New York — One year ago this month, Steve Moss began his job as the chief marketing officer of Imation, a company in the midst of a radical transformation.
At the time, the company had just acquired the TDK brand for blank media and was closing in on the purchase of Memcorp, which brought access to the iconic Memorex brand for products outside of the media category. Imation had completed similar deals in the months and years prior for use of the Hewlett-Packard, IBM, Memorex and Sun brands for media and storage products.
It was a seismic transformation for an established technology company, as Imation went from marketing one consumer brand to juggling six, and focusing primarily on the consumer market when its bread and butter had been B-to-B sales of magnetic and optical storage media.
On the one-year anniversary of Moss’ first day at Imation, he sat down with TWICE to give a progress report on the company’s ongoing transformation:
It’s been a year since we spoke of Imation’s plans to become less R&D driven and more brand focused. How’s it going?
Steve Moss. Imation:
The first goal was is to optimize the magnetic tape portion of the business. That’s an important piece of business for us. It generates a large amount of cash. But we recognized that due to market conditions, there was less opportunity for growth, and that’s why we decided that it made sense to branch out and try a consumer-based strategy to grow our brands and our business.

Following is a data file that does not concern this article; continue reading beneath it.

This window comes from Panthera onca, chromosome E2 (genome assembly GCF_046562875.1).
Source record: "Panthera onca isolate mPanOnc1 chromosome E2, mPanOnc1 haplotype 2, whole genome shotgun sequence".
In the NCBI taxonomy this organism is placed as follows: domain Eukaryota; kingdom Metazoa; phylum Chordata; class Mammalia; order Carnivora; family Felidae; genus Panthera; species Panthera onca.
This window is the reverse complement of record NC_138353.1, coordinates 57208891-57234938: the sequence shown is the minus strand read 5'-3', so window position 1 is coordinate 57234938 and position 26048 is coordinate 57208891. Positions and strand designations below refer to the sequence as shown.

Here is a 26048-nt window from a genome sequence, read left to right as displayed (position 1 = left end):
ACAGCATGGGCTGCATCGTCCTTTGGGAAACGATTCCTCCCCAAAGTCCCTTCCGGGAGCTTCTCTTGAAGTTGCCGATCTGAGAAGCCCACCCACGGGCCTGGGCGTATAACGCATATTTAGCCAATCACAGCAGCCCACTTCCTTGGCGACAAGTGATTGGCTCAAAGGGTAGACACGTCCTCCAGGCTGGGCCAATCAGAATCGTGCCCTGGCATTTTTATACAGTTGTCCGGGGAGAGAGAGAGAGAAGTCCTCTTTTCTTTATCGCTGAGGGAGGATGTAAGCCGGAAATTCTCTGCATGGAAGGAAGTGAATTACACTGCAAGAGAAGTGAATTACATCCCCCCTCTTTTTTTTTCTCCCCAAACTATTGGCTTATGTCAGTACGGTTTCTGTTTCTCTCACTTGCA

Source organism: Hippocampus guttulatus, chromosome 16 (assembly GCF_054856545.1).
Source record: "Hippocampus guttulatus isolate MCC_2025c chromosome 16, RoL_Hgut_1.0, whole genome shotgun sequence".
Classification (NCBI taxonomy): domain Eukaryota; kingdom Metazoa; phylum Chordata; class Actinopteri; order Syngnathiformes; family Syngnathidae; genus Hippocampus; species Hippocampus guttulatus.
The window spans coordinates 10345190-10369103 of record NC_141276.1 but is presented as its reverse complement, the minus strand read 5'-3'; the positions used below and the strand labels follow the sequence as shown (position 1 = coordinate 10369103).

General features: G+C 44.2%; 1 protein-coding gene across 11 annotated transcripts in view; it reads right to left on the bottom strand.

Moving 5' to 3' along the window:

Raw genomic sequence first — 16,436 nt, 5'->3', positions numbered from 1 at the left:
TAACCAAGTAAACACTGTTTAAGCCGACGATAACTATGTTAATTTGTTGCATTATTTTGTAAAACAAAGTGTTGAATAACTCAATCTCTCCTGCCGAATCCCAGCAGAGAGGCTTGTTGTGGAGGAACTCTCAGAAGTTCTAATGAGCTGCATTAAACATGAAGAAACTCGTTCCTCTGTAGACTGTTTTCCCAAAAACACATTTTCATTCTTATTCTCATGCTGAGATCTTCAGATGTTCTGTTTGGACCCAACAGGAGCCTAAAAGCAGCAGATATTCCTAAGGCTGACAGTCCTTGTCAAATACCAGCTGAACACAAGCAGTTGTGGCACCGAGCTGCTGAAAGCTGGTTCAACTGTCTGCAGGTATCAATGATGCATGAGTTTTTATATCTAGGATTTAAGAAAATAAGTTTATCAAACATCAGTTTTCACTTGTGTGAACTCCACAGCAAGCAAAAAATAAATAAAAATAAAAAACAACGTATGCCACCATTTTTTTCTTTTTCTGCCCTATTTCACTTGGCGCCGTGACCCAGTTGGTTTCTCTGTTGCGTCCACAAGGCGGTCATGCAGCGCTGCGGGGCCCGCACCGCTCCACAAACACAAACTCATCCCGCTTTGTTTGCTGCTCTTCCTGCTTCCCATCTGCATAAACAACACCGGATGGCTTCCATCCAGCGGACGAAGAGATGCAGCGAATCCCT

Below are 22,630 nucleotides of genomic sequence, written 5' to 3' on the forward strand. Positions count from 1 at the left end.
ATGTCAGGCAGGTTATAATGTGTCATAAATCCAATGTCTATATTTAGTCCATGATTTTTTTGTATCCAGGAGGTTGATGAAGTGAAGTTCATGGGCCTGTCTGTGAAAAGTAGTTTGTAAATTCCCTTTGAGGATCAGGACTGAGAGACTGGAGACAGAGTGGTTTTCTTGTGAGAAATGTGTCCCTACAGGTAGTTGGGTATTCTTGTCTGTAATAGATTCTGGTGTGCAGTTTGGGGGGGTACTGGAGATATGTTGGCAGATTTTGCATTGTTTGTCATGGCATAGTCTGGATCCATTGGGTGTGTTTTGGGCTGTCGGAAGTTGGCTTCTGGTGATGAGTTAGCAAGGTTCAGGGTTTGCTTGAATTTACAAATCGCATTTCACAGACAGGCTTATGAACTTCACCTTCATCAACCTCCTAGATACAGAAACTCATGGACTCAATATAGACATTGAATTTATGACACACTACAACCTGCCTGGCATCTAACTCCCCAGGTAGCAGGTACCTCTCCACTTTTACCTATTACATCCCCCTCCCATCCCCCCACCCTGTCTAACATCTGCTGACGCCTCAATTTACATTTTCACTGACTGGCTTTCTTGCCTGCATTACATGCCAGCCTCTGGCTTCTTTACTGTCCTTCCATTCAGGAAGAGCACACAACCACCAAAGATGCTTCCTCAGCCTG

The second goal was to grow our other pillars of storage — flash, hard drive and optical. The third was to extend our brands into other categories, be that CE or accessories in particular. We have made progress on all fronts.
It’s going well. We’ve been concentrating on getting the strategy right. The strategy we laid out was threefold.
Besides the strategy issues, what has been the biggest challenge?
We also had to deal with the challenges of bringing new people into the business.